remained virtually unchanged compared to 2013 and 2014. shows empirically derived time trends in PIKE at the continental level for reporting African MIKE sites, with 95% confidence intervals. The chart shows a steady increase in levels of illegal killing of elephants starting in 2006, peaking in 2011 and slightly declining and leveling off thereafter. The PIKE level in 2015 remained virtually unchanged compared to 2013 and 2014.
Despite the slight decline since 2011, estimated poaching rates overall remain higher than the normal growth rate of elephant populations. Therefore, the elephant population at MIKE sites overall is likely to have continued to decline in 2015.
Figure 1. PIKE trends in Africa with 95 % confidence intervals. PIKE levels above the horizontal line at 0.5 (i.e.where half of dead elephants found are deemed to have been illegally killed) are likely to be unsustainable. The number of carcasses on which the chart is based is shown at the bottom of the figure
It is difficult to estimate poaching impact at the site level, especially in sites that do not have sufficiently large carcass sample sizes, or where there may be indications of bias in reported PIKE levels. Among sites that have reported 20 or more carcasses in 2015, where the site-level PIKE can be taken to be relatively reliable, those that remain of particular concern (with a PIKE of 0.7 or higher) in 2015 include Pendjari (Benin); Garamba (Democratic Republic of the Congo); Niassa (Mozambique); Katavi-Rukwa, Ruaha-Rungwa and Selous-Mikumi (United Republic of Tanzania).
Sites where a substantial decline in PIKE was recorded in 2015 were Tsavo (Kenya), where PIKE dropped from 0.49 in 2014 to 0.33 in 2015—a 16% decrease —and Pendjari (Benin), where PIKE declined by 10%.
A substantial increase in PIKE was recorded in Kruger (South Africa), which went from 0.17 in 2014 to 0.41 in 2015 (a 23% increase). While the PIKE level in Kruger is still below the sustainability threshold in 2015, the substantial increase of poaching in what had been one of the most secure sites for elephants in Africa is a cause for concern. PIKE also increased substantially in Ruaha-Rungwa (United Republic of Tanzania; by 16%) and Chewore (Zimbabwe; by 12%).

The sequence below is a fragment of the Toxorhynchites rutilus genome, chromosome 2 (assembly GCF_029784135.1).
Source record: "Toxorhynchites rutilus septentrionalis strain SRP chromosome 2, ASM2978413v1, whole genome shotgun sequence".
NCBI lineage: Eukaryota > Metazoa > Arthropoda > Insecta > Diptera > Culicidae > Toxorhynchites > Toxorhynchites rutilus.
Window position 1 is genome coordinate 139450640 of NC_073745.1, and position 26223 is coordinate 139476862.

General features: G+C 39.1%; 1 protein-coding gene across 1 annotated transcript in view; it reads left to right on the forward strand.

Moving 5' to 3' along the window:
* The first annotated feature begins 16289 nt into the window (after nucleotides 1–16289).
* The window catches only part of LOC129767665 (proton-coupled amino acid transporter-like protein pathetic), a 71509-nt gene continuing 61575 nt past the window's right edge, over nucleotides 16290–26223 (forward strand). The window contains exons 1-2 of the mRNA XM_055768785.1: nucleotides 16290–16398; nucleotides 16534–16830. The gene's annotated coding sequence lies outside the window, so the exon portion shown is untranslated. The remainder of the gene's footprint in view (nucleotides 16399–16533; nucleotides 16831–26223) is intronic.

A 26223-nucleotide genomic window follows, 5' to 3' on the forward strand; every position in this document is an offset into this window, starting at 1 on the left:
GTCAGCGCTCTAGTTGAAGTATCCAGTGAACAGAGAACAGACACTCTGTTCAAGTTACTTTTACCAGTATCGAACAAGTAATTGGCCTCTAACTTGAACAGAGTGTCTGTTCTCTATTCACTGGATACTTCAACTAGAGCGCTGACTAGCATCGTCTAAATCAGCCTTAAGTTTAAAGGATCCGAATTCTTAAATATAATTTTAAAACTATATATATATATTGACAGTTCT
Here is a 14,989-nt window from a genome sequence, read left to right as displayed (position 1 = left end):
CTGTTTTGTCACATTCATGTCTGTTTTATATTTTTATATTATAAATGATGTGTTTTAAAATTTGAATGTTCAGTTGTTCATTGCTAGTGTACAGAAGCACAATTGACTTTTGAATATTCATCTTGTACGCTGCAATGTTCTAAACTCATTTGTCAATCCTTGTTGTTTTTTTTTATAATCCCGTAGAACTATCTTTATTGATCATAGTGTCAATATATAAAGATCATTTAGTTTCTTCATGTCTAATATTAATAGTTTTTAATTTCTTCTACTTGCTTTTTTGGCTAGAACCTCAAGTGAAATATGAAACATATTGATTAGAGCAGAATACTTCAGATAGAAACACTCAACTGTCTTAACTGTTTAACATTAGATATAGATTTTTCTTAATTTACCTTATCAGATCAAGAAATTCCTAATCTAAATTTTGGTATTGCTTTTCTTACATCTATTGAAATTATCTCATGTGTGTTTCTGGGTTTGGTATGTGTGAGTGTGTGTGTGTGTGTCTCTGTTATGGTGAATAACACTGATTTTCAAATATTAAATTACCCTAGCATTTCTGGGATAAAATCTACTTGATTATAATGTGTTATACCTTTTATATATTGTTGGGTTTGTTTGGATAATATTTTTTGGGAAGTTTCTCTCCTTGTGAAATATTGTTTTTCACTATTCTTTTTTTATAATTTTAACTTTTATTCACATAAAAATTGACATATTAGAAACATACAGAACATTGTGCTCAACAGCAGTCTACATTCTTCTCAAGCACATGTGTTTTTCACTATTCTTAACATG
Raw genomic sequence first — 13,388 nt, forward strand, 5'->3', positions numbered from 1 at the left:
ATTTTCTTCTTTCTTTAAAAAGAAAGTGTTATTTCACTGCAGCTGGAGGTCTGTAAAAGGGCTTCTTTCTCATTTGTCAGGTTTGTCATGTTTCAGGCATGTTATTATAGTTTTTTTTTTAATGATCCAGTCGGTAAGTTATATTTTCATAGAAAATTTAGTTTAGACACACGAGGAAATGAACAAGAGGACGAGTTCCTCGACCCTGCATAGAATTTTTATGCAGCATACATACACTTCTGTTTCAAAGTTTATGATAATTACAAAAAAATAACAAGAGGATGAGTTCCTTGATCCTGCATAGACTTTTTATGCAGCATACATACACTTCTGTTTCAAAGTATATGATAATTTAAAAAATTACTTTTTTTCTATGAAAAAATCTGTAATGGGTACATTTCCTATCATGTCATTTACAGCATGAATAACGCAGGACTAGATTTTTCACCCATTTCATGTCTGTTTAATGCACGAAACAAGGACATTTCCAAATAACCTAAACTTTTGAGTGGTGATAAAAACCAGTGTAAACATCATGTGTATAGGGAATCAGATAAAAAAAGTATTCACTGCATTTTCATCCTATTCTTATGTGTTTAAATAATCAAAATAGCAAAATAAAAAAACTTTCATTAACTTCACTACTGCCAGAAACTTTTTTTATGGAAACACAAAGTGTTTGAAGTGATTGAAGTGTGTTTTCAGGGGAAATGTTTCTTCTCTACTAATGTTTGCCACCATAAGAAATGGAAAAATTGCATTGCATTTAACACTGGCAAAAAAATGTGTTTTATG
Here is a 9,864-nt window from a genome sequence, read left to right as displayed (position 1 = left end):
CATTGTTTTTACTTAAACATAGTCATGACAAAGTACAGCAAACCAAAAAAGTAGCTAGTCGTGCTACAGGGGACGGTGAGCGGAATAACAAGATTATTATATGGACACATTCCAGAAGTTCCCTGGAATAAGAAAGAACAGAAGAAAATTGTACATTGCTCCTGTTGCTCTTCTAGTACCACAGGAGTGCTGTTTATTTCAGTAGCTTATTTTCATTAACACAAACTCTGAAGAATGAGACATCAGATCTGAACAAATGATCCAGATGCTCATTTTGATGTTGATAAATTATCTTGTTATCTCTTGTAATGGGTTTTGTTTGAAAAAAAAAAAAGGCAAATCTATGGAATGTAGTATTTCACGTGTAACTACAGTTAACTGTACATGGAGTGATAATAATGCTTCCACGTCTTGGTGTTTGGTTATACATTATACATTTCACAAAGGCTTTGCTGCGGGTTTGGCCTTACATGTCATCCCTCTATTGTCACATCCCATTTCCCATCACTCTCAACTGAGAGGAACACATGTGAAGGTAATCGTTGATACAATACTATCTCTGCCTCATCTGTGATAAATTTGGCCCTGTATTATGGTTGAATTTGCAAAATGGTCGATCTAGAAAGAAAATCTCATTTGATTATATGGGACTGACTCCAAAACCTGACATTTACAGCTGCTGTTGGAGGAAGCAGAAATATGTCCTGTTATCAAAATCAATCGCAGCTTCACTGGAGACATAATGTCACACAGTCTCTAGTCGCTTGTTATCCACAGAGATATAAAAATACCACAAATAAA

The overall stability in PIKE levels over the last three years is reflected at the subregional level, with the PIKE values in all four African subregions in 2015 being statistically indistinguishable from those reported in 2014). PIKE levels remained below 0.5 in Eastern and Southern Africa, while they remained above that level in Central and West Africa. It is worth noting that 2015 was the fourth consecutive year in which the PIKE value declined in Eastern Africa since the peak in 2011. The PIKE value for eastern Africa in 2015 is comparable to the levels recorded in that subregion in 2008.
Figure 2 Subregional PIKE trends with 95 % confidence intervals. The numbers of carcasses on which the graphs are based are shown at the bottom of each graph
With only eight sites reporting data for 2015, West Africa continues to be a cause for concern in terms of data quantity and quality, making reliable inference on trends impossible for the subregion. In this context, it is worth mentioning the case of Gourma (Mali), for which 18 carcasses were reported to MIKE in 2015, whereas the United Nations Peacekeeping mission in Mali (MINUSMA) reported at least 57 dead elephants in Gourma between January and June 2015 (Farge 2015).
Despite variation at the site level, poaching levels remained stable across African MIKE sites overall in 2015, albeit at unacceptably high levels, especially in Central and West Africa and specific sites in Eastern and Southern Africa.
Burn, R.W., Underwood, F.M. & Blanc, J., 2011. Global trends and factors associated with the illegal killing of elephants: a hierarchical Bayesian analysis of carcass encounter data. PLoS ONE, 6(9), p.e24165.
Farge, E., 2015. Poaching threatens Mali’s rare desert elephants: UN mission. Reuters Africa. Available at: http://af.reuters.com/article/topNews/idAFKCN0S30MR20151009 [Accessed February 23, 2016].
Wittemyer, G. et al., 2014. Illegal killing for ivory drives global decline in African elephants. Proceedings of the National Academy of Sciences, 111(36), pp.13117–13121.